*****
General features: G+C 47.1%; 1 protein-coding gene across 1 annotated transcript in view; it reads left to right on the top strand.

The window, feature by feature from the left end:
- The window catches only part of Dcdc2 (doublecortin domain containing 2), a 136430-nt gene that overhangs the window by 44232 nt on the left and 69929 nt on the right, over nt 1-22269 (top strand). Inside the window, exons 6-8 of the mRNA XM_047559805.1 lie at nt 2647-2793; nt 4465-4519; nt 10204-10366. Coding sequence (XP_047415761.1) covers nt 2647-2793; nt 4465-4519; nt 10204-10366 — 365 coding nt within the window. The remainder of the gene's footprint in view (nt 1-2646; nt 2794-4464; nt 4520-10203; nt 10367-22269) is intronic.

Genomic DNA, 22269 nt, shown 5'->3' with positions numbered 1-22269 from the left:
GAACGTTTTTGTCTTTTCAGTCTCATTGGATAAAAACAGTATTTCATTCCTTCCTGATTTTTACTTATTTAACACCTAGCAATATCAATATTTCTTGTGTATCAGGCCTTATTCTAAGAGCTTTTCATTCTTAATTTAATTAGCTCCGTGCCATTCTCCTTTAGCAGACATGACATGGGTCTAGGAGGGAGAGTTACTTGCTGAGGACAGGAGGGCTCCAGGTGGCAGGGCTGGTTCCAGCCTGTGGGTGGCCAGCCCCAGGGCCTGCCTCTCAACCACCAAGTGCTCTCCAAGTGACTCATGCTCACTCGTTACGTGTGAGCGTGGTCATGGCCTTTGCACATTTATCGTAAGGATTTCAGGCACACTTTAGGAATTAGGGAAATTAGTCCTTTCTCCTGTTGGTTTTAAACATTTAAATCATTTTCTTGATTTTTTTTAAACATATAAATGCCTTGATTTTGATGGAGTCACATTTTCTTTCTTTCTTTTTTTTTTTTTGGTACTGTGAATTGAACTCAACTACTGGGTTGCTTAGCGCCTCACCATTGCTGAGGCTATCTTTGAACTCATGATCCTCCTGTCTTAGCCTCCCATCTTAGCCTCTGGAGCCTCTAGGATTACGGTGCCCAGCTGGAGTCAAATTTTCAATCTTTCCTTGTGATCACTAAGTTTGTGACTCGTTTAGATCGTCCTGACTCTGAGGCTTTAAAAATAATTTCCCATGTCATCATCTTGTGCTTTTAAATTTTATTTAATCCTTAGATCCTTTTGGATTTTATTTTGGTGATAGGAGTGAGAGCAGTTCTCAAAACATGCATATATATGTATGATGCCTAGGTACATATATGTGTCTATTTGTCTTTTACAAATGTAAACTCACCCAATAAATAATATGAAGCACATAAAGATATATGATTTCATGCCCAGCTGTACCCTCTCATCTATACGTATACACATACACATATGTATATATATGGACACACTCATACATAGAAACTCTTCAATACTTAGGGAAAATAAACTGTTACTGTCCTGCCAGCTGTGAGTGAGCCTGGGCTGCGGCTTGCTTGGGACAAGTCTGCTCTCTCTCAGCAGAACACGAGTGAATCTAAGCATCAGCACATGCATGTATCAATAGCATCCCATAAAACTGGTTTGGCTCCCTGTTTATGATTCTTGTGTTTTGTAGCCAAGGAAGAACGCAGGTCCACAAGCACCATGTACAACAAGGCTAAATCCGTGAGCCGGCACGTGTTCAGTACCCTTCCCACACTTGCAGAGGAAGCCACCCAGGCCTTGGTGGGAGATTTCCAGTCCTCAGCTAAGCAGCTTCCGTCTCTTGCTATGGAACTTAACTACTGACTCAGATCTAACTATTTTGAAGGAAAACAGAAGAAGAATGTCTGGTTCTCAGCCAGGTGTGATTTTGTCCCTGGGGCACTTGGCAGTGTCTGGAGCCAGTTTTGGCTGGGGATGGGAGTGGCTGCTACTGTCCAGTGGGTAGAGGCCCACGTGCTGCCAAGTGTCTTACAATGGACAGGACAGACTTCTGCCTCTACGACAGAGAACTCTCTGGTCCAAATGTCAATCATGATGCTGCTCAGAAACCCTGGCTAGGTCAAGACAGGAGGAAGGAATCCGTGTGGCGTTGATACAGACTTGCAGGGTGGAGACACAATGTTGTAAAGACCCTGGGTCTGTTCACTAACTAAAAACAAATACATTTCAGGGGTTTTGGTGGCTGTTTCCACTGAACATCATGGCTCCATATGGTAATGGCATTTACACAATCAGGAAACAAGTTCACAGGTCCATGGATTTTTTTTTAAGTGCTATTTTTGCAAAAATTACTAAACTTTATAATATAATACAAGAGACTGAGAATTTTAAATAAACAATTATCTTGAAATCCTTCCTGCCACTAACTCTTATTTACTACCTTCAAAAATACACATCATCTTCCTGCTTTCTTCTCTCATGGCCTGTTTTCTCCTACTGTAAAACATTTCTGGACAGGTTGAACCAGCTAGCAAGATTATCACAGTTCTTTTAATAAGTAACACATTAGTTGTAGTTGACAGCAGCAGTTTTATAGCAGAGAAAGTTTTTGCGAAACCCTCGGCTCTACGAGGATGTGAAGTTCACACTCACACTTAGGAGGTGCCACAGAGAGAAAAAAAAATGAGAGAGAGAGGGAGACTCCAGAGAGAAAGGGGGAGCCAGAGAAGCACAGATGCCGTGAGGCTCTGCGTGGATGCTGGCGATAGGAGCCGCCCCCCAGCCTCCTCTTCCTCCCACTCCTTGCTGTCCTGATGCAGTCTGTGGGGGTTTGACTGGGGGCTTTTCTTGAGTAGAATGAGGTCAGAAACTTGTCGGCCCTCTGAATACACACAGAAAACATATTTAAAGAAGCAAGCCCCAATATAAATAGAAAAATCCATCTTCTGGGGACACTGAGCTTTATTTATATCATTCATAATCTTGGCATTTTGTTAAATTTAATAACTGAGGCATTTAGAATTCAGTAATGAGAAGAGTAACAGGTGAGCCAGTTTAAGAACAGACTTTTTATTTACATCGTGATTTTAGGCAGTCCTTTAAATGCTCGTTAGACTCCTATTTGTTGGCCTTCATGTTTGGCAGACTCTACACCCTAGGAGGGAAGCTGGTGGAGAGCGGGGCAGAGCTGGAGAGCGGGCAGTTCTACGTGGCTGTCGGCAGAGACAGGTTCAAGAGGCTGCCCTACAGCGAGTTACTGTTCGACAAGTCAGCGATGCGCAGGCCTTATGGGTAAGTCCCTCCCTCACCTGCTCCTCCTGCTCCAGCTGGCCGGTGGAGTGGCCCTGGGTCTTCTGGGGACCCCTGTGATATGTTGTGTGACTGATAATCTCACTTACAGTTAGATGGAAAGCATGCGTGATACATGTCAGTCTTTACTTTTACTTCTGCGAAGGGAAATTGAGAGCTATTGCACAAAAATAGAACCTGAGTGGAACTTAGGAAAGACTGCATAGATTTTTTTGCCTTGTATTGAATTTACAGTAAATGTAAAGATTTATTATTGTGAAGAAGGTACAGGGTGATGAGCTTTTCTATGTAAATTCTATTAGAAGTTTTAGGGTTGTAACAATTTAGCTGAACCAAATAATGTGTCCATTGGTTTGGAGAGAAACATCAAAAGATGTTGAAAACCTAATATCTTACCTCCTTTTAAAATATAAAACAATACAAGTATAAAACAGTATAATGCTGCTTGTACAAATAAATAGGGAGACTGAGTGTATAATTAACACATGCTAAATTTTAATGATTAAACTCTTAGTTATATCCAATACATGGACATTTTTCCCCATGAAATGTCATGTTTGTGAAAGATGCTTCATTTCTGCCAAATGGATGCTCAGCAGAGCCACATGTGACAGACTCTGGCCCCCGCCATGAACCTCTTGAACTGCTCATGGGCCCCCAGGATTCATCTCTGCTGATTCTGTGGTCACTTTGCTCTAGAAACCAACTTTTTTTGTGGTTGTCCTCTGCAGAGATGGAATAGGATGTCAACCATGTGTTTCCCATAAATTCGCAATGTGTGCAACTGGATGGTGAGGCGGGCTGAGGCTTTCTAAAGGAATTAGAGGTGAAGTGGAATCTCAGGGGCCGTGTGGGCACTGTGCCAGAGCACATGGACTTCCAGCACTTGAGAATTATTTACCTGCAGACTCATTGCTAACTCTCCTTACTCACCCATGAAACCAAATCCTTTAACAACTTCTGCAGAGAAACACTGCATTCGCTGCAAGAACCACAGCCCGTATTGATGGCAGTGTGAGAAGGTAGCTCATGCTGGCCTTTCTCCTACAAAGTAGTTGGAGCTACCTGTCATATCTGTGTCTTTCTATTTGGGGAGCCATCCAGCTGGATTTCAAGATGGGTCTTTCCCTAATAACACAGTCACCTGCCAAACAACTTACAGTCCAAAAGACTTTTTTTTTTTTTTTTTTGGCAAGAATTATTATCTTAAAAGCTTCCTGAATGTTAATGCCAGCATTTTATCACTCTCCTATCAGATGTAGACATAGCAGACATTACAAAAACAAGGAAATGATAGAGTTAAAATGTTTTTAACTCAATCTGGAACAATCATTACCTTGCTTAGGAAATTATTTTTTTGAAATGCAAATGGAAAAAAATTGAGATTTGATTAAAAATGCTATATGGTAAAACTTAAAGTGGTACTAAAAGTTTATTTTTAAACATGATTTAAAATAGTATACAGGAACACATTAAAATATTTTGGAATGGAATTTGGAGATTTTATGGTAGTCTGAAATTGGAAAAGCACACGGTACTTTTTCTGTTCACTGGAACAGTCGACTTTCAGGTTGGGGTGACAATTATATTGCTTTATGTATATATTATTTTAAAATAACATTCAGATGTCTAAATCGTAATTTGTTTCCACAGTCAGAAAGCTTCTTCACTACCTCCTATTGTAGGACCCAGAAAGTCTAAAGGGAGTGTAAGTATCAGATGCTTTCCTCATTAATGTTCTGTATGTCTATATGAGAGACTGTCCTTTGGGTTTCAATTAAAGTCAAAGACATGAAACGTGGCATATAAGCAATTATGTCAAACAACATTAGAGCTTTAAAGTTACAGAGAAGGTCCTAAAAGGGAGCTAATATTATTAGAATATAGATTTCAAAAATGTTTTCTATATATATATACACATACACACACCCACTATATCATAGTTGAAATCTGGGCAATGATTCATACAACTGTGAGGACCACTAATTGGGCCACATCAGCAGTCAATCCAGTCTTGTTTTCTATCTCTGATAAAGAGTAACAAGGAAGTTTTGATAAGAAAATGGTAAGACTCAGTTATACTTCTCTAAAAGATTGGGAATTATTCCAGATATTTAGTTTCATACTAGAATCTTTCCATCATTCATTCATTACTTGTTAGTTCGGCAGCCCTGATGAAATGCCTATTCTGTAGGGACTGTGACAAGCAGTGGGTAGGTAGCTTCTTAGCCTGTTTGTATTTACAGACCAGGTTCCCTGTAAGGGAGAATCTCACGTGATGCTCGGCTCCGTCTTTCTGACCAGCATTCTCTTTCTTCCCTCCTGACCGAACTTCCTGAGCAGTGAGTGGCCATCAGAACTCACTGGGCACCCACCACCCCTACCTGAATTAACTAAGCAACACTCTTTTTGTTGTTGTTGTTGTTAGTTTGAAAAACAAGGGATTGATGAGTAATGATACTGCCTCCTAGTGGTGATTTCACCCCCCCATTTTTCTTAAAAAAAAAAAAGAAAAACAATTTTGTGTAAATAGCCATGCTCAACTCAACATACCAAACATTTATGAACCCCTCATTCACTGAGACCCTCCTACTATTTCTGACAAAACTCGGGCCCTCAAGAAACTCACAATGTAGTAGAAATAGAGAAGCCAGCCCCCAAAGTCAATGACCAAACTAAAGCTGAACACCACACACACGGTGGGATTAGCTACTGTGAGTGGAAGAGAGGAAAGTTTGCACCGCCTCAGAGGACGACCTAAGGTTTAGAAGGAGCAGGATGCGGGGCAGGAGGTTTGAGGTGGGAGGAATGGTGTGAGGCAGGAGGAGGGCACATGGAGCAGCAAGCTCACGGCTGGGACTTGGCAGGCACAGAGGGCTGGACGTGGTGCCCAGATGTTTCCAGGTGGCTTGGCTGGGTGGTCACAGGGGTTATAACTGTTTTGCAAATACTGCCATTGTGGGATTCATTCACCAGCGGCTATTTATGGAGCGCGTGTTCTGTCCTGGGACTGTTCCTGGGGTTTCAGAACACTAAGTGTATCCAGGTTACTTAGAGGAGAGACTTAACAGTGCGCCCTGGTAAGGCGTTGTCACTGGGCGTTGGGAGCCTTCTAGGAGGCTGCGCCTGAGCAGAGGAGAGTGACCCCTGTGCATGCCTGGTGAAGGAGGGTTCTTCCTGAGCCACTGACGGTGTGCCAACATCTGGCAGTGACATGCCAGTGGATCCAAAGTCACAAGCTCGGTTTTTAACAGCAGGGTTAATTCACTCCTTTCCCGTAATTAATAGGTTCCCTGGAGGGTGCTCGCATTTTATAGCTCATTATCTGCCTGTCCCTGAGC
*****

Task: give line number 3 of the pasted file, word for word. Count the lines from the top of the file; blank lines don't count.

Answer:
- The window catches only part of Dcdc2 (doublecortin domain containing 2), a 136430-nt gene that overhangs the window by 44232 nt on the left and 69929 nt on the right, over nt 1-22269 (top strand). Inside the window, exons 6-8 of the mRNA XM_047559805.1 lie at nt 2647-2793; nt 4465-4519; nt 10204-10366. Coding sequence (XP_047415761.1) covers nt 2647-2793; nt 4465-4519; nt 10204-10366 — 365 coding nt within the window. The remainder of the gene's footprint in view (nt 1-2646; nt 2794-4464; nt 4520-10203; nt 10367-22269) is intronic.